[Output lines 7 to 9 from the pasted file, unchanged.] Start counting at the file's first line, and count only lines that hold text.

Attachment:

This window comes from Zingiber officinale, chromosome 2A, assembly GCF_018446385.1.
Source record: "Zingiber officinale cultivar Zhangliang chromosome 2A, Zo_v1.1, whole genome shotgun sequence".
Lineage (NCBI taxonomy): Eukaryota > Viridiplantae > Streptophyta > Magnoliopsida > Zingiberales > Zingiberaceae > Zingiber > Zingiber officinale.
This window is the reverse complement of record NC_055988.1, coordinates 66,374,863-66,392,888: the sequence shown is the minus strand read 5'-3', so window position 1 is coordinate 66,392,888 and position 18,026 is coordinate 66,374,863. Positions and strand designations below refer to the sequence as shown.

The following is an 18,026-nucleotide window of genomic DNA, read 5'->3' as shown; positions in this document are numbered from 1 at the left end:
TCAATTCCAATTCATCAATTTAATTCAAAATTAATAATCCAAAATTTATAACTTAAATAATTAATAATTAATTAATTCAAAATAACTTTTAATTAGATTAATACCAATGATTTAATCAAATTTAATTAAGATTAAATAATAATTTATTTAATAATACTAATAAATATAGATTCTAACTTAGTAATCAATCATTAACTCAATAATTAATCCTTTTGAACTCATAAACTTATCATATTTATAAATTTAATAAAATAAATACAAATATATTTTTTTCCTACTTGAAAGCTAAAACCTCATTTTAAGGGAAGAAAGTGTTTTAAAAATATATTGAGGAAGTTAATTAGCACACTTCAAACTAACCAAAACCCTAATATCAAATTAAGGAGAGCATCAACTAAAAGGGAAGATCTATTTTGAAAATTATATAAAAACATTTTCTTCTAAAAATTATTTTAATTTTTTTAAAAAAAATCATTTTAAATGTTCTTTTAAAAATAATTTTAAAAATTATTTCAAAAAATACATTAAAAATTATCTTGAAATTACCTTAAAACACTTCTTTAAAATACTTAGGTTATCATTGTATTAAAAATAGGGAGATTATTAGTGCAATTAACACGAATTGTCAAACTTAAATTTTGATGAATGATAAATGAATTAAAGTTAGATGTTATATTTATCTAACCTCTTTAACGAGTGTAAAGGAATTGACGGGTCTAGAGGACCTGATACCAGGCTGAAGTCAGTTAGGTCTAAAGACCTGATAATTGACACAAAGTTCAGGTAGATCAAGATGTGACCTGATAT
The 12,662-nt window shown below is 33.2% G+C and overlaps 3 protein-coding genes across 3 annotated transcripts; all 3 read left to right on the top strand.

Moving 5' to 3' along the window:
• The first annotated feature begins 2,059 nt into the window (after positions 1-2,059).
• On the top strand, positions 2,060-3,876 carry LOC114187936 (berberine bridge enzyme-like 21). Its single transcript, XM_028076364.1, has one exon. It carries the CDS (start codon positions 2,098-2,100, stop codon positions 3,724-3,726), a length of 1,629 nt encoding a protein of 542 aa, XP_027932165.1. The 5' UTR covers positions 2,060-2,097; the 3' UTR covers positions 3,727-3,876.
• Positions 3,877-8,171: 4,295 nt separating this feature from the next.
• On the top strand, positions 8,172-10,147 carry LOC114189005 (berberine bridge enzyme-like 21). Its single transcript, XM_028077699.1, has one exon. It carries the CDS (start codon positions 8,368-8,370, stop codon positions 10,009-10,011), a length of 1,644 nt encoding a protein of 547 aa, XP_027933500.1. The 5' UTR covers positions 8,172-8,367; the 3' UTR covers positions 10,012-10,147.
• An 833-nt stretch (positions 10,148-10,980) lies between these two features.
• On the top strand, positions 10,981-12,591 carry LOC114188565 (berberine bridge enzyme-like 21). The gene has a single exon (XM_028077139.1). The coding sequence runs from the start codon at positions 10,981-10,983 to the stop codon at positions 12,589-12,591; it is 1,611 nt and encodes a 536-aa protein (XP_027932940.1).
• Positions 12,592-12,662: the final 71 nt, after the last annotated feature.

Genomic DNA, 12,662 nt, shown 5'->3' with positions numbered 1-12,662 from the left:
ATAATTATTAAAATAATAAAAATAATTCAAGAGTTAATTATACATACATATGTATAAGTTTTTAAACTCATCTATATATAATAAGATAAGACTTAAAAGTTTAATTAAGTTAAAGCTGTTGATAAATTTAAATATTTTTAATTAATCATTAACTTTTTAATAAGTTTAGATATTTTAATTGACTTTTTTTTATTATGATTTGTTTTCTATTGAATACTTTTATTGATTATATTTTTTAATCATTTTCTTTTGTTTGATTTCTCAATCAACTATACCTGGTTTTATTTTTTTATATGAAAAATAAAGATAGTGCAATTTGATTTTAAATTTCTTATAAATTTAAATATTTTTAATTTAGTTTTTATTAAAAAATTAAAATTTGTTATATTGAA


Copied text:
The 12,662-nt window shown below is 33.2% G+C and overlaps 3 protein-coding genes across 3 annotated transcripts; all 3 read left to right on the top strand.

Moving 5' to 3' along the window:
• The first annotated feature begins 2,059 nt into the window (after positions 1-2,059).